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transportation

Gov. Gina Raimondo's position statement came as a welcome surprise to dozens of protestors gathered at the Statehouse Wednesday.

Residents and lawmakers had crammed into the Statehouse rotunda to protest federal plans to move rail infrastructure in parts of Charlestown and Westerly. Then, Charlestown Town Councilor Virginia Lee told the crowd the governor agreed with them.

John H Gray / Creative Commons

Train travel in the Northeast might soon be faster, more accessible and more reliable, but a lot of this relies on the federal government.

This hour — rail in Connecticut. Is it on the right track?

Chion Wolf / WNPR

Governor Dan Malloy faces low approval ratings and a fiscal crisis as he enters his seventh year in office. Speaking on WNPR's Where We Live, he said his popularity isn't his main concern in 2017.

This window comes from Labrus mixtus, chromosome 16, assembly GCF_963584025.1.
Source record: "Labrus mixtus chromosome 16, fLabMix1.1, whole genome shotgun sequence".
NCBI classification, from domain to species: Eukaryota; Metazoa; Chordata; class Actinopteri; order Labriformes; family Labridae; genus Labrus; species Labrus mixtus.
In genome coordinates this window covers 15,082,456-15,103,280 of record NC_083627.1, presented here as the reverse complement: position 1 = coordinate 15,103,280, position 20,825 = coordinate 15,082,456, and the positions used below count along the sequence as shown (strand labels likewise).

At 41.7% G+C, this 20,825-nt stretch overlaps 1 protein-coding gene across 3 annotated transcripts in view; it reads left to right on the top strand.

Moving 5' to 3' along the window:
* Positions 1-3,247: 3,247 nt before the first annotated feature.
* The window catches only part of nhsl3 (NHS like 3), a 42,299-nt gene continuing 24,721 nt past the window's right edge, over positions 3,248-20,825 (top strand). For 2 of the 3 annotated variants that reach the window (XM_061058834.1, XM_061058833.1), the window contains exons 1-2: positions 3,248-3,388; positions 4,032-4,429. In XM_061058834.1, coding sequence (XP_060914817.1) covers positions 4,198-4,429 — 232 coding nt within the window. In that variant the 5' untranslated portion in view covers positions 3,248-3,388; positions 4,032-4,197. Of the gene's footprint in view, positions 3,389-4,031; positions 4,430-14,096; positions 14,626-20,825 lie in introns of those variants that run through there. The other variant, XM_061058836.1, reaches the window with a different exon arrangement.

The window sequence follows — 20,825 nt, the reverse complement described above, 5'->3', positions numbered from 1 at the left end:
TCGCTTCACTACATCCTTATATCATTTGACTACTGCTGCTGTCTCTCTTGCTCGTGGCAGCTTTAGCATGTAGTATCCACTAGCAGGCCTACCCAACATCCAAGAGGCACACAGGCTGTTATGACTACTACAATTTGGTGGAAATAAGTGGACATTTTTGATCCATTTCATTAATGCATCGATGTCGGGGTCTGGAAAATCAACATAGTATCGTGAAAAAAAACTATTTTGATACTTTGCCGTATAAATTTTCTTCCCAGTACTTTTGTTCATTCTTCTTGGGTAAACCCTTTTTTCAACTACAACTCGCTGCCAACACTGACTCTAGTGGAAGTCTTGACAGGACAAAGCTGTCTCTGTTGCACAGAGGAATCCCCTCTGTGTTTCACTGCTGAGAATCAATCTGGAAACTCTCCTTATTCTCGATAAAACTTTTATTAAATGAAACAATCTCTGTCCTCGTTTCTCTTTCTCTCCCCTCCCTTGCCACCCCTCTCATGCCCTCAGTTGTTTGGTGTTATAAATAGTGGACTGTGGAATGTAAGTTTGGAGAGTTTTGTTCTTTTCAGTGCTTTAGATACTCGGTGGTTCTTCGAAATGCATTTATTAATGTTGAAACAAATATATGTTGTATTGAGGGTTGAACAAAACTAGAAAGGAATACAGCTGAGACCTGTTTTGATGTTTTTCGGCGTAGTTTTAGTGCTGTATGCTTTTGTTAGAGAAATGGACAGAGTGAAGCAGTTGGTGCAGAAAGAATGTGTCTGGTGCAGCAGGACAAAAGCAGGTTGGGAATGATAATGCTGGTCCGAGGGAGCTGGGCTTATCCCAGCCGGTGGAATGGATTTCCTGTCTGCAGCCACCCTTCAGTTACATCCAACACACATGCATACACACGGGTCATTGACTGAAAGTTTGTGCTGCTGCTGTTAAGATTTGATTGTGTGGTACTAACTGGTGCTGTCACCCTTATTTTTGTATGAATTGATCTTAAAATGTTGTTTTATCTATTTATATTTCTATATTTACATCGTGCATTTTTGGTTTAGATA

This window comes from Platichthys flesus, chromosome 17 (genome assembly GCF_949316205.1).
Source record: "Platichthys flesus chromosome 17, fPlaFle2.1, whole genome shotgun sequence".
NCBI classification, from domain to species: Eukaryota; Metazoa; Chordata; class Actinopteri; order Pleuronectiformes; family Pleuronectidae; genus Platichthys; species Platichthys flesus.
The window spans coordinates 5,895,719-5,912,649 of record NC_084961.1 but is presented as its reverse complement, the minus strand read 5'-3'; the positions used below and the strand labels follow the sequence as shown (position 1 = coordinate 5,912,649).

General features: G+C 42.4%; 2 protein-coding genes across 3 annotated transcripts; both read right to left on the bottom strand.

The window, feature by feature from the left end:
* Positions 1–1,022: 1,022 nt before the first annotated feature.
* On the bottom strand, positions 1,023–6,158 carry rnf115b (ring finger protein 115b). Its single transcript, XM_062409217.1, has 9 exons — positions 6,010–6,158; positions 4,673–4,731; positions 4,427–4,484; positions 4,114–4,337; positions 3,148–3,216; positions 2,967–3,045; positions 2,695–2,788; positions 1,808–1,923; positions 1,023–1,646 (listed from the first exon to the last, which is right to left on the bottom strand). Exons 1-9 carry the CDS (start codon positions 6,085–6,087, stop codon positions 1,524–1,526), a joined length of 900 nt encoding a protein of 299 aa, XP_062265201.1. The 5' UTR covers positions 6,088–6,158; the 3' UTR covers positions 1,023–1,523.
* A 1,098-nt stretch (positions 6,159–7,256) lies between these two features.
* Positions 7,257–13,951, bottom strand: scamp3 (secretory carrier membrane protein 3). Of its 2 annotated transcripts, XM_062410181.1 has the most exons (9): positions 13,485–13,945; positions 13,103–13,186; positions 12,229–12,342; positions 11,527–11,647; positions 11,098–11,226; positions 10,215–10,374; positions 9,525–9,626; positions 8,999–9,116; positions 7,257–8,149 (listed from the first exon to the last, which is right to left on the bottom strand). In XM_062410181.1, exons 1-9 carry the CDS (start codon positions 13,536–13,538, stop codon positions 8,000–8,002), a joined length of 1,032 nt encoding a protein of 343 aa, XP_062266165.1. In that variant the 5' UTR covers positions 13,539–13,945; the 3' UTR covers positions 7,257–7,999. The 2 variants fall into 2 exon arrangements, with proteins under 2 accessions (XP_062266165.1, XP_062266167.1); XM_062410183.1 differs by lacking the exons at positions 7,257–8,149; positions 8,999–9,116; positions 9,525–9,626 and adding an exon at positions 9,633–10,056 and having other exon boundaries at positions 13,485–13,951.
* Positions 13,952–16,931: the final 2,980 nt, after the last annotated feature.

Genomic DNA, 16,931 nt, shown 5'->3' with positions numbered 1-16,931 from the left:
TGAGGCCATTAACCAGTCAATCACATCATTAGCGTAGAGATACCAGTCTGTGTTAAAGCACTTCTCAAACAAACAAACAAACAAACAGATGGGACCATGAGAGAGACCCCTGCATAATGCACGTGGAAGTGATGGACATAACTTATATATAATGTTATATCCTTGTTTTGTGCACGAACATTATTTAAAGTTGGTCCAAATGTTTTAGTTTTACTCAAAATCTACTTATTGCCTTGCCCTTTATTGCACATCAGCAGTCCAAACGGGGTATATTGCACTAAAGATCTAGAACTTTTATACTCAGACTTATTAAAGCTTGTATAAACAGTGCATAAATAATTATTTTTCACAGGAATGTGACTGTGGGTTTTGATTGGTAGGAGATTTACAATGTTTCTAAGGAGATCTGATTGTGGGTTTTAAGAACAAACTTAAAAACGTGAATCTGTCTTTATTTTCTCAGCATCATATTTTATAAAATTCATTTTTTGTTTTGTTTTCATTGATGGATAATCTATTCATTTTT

Hundreds came out New Year's Day to ride the train in New York City, cheering as it left the station. That may sound odd, but this wasn't just any subway or any old station, it was the stuff of urban legend: the Second Avenue subway line.

To understand the crowd, you have to go back to the 1920s when the idea for the subway line was first floated, but never left the station because the Depression hit.

The idea was revived again in the 1950s as a replacement for the elevated trains, but city planner Robert Moses decided to spend money building expressways instead.

Yoan Carle / Flickr Creative Commons

From self-driving cars to 3D printing to hydrokinetic energy technology, New Englanders are at the forefront of the latest cutting edge tech. 

This hour, we explore the latest gadgets and tech trends and learn about their impact locally and around the globe.

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